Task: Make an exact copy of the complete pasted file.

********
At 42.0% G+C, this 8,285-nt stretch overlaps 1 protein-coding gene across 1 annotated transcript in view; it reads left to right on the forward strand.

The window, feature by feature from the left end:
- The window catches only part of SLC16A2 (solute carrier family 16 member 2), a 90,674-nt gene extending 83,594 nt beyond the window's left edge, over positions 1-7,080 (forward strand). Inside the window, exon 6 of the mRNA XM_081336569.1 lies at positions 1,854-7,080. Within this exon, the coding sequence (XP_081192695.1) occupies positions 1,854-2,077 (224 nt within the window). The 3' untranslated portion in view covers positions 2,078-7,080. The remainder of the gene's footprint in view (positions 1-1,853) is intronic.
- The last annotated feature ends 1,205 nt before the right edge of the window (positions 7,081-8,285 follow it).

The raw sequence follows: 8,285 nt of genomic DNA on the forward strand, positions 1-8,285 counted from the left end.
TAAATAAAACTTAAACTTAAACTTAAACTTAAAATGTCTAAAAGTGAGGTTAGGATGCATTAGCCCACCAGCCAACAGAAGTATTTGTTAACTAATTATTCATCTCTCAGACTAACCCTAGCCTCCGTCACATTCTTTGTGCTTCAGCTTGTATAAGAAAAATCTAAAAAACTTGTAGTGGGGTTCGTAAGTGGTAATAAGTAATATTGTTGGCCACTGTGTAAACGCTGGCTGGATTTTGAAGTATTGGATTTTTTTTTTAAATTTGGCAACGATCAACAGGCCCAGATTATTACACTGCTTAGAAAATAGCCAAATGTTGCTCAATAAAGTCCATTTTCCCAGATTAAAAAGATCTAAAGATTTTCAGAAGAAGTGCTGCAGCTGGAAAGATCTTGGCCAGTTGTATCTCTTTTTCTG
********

At 42.0% G+C, this 8,285-nt stretch overlaps 1 protein-coding gene across 1 annotated transcript in view; it reads left to right on the forward strand.

The window, feature by feature from the left end:
- The window catches only part of SLC16A2 (solute carrier family 16 member 2), a 90,674-nt gene extending 83,594 nt beyond the window's left edge, over positions 1-7,080 (forward strand). Inside the window, exon 6 of the mRNA XM_081336569.1 lies at positions 1,854-7,080. Within this exon, the coding sequence (XP_081192695.1) occupies positions 1,854-2,077 (224 nt within the window). The 3' untranslated portion in view covers positions 2,078-7,080. The remainder of the gene's footprint in view (positions 1-1,853) is intronic.
- The last annotated feature ends 1,205 nt before the right edge of the window (positions 7,081-8,285 follow it).

The raw sequence follows: 8,285 nt of genomic DNA on the forward strand, positions 1-8,285 counted from the left end.
TAAATAAAACTTAAACTTAAACTTAAACTTAAAATGTCTAAAAGTGAGGTTAGGATGCATTAGCCCACCAGCCAACAGAAGTATTTGTTAACTAATTATTCATCTCTCAGACTAACCCTAGCCTCCGTCACATTCTTTGTGCTTCAGCTTGTATAAGAAAAATCTAAAAAACTTGTAGTGGGGTTCGTAAGTGGTAATAAGTAATATTGTTGGCCACTGTGTAAACGCTGGCTGGATTTTGAAGTATTGGATTTTTTTTTTAAATTTGGCAACGATCAACAGGCCCAGATTATTACACTGCTTAGAAAATAGCCAAATGTTGCTCAATAAAGTCCATTTTCCCAGATTAAAAAGATCTAAAGATTTTCAGAAGAAGTGCTGCAGCTGGAAAGATCTTGGCCAGTTGTATCTCTTTTTCTG